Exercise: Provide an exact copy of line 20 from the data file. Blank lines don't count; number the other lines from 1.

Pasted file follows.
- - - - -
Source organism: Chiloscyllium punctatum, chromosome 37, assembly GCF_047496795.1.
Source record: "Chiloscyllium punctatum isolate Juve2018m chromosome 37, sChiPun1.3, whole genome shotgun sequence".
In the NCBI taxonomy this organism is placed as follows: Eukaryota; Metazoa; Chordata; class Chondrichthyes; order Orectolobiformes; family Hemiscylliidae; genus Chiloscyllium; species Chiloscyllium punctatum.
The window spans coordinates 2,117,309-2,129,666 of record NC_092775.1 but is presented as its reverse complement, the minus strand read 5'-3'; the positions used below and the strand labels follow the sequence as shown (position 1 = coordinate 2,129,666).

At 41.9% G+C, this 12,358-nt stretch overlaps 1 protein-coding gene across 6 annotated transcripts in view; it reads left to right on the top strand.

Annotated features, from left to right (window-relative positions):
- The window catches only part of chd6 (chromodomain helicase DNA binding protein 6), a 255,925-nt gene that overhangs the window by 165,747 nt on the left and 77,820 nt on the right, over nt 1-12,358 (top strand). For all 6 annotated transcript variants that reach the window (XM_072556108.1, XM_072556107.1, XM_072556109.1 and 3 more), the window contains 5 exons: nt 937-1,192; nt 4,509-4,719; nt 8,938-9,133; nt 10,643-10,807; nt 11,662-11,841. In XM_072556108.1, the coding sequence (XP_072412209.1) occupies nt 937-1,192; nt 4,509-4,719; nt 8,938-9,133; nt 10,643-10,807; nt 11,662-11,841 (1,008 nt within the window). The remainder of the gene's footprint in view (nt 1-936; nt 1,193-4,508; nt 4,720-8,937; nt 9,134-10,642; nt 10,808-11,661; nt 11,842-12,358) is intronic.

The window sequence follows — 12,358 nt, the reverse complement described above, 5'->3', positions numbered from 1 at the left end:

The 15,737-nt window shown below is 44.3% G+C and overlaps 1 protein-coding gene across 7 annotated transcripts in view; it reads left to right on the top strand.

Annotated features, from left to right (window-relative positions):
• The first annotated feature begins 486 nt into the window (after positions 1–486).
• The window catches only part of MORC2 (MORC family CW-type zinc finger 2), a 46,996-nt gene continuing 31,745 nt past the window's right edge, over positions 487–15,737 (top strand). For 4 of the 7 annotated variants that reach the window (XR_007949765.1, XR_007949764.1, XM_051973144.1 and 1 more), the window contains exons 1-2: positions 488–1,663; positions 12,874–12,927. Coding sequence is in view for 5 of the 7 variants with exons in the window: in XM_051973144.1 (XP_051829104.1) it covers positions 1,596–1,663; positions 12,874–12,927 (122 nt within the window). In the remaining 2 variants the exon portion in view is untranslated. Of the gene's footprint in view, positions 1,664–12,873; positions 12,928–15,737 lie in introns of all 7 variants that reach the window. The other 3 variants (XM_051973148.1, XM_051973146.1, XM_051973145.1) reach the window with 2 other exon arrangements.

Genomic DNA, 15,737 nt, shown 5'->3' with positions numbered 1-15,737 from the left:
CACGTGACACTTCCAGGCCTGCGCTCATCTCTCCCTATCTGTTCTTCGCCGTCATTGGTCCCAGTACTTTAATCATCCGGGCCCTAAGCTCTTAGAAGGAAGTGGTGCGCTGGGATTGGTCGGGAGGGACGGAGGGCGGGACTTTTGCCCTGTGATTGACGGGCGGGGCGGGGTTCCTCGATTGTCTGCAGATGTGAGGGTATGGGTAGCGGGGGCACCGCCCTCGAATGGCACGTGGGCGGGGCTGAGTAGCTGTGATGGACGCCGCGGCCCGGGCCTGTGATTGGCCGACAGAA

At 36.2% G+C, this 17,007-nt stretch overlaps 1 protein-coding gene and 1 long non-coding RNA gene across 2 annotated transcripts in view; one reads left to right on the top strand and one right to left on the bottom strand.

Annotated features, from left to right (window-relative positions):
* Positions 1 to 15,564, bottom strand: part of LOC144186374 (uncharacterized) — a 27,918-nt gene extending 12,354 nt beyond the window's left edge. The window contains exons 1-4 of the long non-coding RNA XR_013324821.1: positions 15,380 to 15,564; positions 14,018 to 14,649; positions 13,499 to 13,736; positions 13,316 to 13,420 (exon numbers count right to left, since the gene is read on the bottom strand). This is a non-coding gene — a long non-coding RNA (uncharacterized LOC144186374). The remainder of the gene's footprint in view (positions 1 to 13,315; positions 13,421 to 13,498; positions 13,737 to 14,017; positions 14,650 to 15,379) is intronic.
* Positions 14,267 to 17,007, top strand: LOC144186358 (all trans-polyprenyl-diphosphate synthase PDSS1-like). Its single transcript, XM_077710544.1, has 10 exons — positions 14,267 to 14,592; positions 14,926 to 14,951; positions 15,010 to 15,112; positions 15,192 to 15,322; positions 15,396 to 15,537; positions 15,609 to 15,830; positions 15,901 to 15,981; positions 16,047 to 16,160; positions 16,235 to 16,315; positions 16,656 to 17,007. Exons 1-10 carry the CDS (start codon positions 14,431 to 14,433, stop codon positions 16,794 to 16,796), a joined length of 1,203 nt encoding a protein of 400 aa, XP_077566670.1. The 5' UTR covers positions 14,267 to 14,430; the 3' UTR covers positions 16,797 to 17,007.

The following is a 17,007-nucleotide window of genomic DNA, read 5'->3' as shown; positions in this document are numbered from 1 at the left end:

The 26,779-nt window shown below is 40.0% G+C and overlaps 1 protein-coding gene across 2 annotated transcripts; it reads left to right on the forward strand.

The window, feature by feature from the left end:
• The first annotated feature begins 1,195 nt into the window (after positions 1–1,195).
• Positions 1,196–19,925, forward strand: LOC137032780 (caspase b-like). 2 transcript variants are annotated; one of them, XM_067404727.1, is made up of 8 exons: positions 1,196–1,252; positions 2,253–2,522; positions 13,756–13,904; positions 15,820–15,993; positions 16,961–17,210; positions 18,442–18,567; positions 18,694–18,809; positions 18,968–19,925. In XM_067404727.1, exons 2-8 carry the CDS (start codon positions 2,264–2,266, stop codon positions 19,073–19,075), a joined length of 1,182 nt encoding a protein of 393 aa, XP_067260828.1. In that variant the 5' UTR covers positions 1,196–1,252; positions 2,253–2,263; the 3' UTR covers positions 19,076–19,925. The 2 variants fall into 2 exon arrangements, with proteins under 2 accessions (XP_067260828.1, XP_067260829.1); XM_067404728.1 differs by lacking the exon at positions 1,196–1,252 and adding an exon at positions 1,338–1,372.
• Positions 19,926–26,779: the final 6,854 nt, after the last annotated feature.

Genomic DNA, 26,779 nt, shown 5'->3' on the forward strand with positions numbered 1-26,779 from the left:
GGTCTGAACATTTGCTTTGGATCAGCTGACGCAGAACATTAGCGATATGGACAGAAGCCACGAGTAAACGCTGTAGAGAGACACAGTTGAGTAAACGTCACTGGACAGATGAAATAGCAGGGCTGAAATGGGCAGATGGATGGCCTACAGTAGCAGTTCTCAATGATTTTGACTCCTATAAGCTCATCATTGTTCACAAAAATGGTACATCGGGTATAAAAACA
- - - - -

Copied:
The 26,779-nt window shown below is 40.0% G+C and overlaps 1 protein-coding gene across 2 annotated transcripts; it reads left to right on the forward strand.